BY October’s end, Manitoba’s COVID-19 death toll was 69. In November, Manitoba tragically lost 243 people. Most of these deaths were avoidable. Manitoba’s December COVID-19 fatalities will be worse; in just the first two weeks, the province lost 188 to COVID-19.

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Opinion

BY October’s end, Manitoba’s COVID-19 death toll was 69. In November, Manitoba tragically lost 243 people. Most of these deaths were avoidable. Manitoba’s December COVID-19 fatalities will be worse; in just the first two weeks, the province lost 188 to COVID-19.

Some suggest this disaster started in October, when poor adherence to Code Orange public-health orders failed to slow case growth. Others have implied that the public’s bad behaviour is driving COVID-19 spread.

While everyone’s actions count, Manitoba’s second wave was predictable. COVID-19 came late to Manitoba, and officials here had ample opportunity to learn from other jurisdictions and plan accordingly.

Worldwide, there are only three successful pre-vaccine strategies for suppressing COVID-19. The first creates a geographic bubble so life inside can continue almost normally. Anyone entering the bubble must isolate for two weeks until confirmed healthy. New Zealand effectively eliminated COVID-19 using a bubble. In Canada, Prince Edward Island has relied on similar tactics.

The second strategy allows movement across borders, but strictly enforces social distancing under aggressive COVID-19 surveillance, including extensive asymptomatic testing, positive case isolation and contact tracing. Japan, Korea, Germany and British Columbia follow this strategy.

The final strategy is lockdown, confining all but essential workers to their homes. The more extreme the limitation, the more effective the COVID-19 suppression will be. This is a last resort, because lockdowns damage economies.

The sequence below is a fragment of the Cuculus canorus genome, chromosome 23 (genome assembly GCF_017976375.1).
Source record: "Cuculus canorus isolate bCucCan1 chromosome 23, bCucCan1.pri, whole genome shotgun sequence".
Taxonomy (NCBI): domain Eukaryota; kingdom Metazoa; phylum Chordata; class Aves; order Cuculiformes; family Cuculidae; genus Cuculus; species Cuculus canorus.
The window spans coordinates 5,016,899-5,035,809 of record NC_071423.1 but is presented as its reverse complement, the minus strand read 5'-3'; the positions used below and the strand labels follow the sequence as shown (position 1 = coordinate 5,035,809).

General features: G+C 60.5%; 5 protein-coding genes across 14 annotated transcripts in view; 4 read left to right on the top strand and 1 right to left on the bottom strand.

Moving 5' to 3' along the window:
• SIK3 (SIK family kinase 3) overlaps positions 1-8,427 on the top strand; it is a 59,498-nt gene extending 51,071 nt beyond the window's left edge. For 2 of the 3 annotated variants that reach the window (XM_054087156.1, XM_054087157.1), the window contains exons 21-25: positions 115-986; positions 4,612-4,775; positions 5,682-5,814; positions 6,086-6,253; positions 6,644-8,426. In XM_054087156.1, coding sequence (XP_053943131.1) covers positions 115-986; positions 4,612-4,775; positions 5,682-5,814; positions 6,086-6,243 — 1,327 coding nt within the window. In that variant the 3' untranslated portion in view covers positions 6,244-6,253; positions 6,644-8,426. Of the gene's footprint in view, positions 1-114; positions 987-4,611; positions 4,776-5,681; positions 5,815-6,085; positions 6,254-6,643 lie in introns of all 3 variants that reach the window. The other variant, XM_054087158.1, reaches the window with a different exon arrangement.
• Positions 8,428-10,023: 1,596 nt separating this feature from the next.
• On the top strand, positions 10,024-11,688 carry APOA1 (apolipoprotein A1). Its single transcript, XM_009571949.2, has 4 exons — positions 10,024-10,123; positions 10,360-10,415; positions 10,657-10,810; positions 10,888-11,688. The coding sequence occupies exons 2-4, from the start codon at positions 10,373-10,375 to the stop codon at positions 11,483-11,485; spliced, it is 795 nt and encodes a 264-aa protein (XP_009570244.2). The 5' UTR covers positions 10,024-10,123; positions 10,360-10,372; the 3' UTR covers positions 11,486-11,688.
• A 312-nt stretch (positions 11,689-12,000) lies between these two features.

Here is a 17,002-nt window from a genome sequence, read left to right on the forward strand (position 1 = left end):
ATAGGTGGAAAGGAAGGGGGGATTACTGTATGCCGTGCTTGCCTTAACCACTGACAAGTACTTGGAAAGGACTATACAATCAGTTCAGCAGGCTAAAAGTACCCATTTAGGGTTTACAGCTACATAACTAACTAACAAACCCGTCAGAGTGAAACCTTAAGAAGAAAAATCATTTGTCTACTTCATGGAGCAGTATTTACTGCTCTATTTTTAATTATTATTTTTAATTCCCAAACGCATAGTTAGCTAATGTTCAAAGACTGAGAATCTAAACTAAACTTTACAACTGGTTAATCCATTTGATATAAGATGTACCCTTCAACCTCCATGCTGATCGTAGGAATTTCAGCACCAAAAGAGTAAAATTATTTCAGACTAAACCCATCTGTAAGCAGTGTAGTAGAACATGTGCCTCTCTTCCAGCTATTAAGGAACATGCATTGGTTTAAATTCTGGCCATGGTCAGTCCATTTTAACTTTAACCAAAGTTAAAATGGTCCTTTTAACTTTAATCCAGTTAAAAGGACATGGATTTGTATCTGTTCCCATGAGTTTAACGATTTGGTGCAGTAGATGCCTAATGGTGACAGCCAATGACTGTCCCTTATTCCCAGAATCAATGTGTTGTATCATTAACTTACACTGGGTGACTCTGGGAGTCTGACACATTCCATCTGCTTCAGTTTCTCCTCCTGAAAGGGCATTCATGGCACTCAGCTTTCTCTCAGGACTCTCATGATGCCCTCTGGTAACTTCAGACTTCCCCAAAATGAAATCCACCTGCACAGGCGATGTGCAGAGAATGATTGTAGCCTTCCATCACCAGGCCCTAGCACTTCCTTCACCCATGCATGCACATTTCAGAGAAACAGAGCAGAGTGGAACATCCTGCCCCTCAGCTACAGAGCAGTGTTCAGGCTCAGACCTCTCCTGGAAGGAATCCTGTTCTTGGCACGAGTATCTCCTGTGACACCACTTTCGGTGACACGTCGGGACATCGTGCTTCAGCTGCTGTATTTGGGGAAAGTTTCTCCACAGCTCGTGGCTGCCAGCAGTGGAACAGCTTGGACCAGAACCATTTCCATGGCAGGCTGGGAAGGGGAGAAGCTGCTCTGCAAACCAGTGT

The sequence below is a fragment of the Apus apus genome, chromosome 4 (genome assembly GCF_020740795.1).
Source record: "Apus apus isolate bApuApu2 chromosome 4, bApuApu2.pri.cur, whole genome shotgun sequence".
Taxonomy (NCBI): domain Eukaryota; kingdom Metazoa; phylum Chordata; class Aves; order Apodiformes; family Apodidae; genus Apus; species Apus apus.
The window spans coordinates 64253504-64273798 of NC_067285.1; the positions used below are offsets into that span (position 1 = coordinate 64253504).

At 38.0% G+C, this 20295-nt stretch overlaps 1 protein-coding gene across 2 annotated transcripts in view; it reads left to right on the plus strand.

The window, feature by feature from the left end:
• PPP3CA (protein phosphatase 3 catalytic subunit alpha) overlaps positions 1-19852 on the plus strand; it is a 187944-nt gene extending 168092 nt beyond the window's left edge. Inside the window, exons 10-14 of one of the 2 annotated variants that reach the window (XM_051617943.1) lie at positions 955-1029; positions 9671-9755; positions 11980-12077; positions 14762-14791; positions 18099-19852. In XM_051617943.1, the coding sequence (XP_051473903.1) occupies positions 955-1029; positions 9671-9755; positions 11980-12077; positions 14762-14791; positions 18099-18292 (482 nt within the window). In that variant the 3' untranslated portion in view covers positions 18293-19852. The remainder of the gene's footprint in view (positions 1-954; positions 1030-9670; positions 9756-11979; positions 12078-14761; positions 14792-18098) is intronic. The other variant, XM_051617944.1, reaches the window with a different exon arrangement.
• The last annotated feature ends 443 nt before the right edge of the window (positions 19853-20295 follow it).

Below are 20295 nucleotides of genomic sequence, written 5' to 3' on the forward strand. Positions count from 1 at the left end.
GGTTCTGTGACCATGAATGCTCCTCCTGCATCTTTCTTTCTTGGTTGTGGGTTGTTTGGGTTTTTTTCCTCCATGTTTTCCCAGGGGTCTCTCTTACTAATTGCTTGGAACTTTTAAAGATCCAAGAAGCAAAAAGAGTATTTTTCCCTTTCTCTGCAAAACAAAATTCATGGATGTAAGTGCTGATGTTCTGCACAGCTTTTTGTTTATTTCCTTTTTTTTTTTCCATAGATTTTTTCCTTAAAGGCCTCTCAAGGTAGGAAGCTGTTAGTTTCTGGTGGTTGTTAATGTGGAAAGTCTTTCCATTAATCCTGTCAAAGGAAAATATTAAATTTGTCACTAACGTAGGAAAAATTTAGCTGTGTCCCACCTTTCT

Manitoba’s first-wave response used all three approaches. Movement across borders and to northern Manitoba was reduced to essential travel. Public health implemented social distancing, testing and contact tracing. All in-person, non-essential business was closed, including schools. This combination drove Manitoba’s COVID-19 numbers to near-zero by July.

The serious errors came as the Pallister government hurried to reopen the economy. Manitobans were reminded to observe "fundamentals" of proper hygiene, but the province followed no single proven public-health strategy, adopting a hybrid hodgepodge rather than sustaining one model.

With the U.S. border closed, Manitoba’s leaders opened interprovincial borders to travellers without mandatory isolation. The Restart Manitoba campaign invited tourism. The bubble collapsed and re-seeded Manitoba with COVID-19. Strategy one: compromised.

Last summer, Manitoba could have built COVID-19 testing capacity, hired and trained contact tracers and staged field hospitals. Manitoba Health could have identified nurses ready to help and offered refresher courses in critical care. Instead, our leaders disbanded the pandemic response committee and seemingly went to the cottage.